Black Friday retail record expected as shoppers set to spend £2.6bn
Shoppers will spend £1.8 million per minute snapping up deals online and in stores on November 24, analysts have predicted.
Britons are expected to set another retail record on this year’s Black Friday in defiance of tightened household budgets as the crucial Christmas period gets under way.
Shoppers will spend £2.6 billion – an 8% increase on the £2.4 billion spent last year – or £1.8 million per minute, snapping up deals online and in stores on November 24, according to predictions by VoucherCodes and the Centre for Retail Research (CRR).
Online spending alone is expected to reach £1.15 billion, up 15% on 2016, when Argos recorded its biggest-ever day of sales and John Lewis had its biggest week for sales in its 153-year history.
Many major retailers including Amazon, Argos, Currys and AO.com, have already started their Black Friday events.
The event comes as inflation data and wage growth figures confirm the squeeze on household incomes, although consumers have proved resilient and retail sales have held up better than many expected.
The peak Christmas retail period, which kicks off with Black Friday, will be crucial for the high street.
Use our calculator to find out whether your wages are keeping up with inflation https://t.co/GDjRnMbdu0— ONS (@ONS) November 16, 2017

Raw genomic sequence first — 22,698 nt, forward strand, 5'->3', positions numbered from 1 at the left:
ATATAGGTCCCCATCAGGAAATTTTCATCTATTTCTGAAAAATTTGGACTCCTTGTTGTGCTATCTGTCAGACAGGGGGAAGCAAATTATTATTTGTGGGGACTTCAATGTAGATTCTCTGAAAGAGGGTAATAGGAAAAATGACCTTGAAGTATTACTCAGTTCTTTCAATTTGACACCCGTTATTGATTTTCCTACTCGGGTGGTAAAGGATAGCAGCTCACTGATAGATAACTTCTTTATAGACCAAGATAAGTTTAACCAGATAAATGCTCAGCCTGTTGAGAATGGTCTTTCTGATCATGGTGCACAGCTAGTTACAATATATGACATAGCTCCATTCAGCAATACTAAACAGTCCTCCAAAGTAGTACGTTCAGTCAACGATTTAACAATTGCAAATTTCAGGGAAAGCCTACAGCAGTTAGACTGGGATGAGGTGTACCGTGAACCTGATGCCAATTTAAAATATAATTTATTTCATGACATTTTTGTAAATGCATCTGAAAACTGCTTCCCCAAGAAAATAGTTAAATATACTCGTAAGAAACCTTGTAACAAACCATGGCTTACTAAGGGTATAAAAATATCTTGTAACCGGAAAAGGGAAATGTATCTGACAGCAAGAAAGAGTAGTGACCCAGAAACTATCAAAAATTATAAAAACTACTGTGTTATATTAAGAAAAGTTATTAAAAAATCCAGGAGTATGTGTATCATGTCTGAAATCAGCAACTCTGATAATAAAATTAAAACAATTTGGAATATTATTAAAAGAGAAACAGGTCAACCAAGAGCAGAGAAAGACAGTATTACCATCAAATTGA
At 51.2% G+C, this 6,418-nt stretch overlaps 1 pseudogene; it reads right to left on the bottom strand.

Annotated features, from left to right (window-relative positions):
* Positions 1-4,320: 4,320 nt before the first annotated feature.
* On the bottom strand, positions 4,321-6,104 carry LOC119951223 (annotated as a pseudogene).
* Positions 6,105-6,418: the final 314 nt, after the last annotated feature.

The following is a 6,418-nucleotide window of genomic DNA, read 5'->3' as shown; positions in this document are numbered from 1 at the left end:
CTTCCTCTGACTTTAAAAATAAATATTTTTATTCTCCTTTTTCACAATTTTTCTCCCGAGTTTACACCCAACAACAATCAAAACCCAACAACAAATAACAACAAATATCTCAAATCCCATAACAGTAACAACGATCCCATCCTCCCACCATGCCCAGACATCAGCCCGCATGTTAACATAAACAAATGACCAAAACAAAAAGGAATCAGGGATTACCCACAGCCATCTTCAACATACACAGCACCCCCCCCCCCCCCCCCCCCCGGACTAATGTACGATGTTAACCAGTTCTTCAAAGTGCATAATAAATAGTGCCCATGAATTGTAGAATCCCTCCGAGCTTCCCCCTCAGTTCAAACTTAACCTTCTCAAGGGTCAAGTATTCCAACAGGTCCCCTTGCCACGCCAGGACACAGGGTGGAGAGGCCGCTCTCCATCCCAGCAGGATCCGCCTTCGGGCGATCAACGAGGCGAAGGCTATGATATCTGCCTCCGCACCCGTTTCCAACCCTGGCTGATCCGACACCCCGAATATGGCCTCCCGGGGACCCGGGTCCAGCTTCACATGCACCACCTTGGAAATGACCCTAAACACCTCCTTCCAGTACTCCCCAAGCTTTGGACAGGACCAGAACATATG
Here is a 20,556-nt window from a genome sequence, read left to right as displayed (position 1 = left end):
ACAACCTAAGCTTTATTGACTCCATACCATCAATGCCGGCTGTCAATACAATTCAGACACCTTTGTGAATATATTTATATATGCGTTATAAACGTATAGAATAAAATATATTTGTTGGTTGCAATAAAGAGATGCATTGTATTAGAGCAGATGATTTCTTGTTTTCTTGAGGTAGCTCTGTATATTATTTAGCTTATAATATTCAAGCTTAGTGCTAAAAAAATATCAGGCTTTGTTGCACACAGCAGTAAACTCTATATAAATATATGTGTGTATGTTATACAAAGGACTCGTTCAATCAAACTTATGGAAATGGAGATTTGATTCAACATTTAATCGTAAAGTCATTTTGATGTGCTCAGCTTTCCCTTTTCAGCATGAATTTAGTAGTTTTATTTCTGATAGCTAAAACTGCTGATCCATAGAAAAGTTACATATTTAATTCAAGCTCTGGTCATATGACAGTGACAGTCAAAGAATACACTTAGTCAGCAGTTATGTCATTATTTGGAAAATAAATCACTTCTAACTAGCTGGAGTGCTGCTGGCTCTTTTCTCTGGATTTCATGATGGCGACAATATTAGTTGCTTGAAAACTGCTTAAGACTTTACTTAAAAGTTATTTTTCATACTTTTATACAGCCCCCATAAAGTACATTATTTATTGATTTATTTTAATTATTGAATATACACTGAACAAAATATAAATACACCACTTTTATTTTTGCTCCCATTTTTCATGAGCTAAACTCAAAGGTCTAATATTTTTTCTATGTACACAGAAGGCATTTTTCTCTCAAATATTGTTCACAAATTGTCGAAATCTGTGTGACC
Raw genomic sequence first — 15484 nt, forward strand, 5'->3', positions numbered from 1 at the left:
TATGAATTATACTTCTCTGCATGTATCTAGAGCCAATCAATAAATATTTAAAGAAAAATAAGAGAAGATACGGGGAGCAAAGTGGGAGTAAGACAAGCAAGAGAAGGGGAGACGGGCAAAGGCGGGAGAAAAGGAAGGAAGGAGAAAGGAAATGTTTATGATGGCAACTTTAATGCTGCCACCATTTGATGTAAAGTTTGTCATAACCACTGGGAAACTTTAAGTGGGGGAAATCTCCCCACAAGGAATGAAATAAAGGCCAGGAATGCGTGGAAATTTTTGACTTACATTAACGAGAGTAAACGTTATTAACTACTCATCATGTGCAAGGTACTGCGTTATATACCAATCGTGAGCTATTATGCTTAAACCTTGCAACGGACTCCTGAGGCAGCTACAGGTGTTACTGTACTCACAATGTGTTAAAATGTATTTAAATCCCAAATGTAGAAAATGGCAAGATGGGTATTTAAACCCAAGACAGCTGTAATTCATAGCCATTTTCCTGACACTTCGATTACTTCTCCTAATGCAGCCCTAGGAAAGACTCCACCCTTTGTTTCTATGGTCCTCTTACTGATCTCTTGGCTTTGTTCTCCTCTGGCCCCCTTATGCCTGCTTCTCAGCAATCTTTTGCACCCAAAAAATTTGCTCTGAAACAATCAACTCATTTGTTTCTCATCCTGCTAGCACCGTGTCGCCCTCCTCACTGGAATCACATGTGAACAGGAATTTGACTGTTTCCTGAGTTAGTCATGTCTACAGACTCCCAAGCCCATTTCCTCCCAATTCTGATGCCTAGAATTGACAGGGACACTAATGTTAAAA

However consumers are increasingly seeing Black Friday as an online savings event and high street figures are expected to be up 4% on last year as 9.5 million shoppers prepare to spend £1.45 billion, the CRR said.
Eleanor Parr, retail analyst at GlobalData, said electrical sales were expected to continue to dominate Black Friday promotions, although year-on-year growth is forecast to slow to 3% due to inflation in the market discouraging spending.
She said: “Increased cost prices will mean retailers are unable to offer the level of discounts advertised in 2016, meaning demand may waver as consumers feel less inclined to make bargain purchases on impulse.”
Consumer group Which? warned shoppers against assuming that Black Friday prices are automatically the biggest discount, noting that it had “often seen past discounts that were not quite as good as retailers made them sound”.
Don't be one of the 34% of shoppers who later regret their Black Friday purchases. https://t.co/z1mmkhByhC— Which? (@WhichUK) October 16, 2017
It urges Black Friday shoppers to start looking at prices now to familiarise themselves with genuine bargains, be alert to delivery costs in advance and check returns policies before buying.
Which? magazine editor-in-chief Richard Headland said: “During big shopping events like Black Friday it can be easy to get overwhelmed by discounts, deals and deductions.
“To get the best out of Black Friday, shoppers should do their research, form a plan and stick to it.”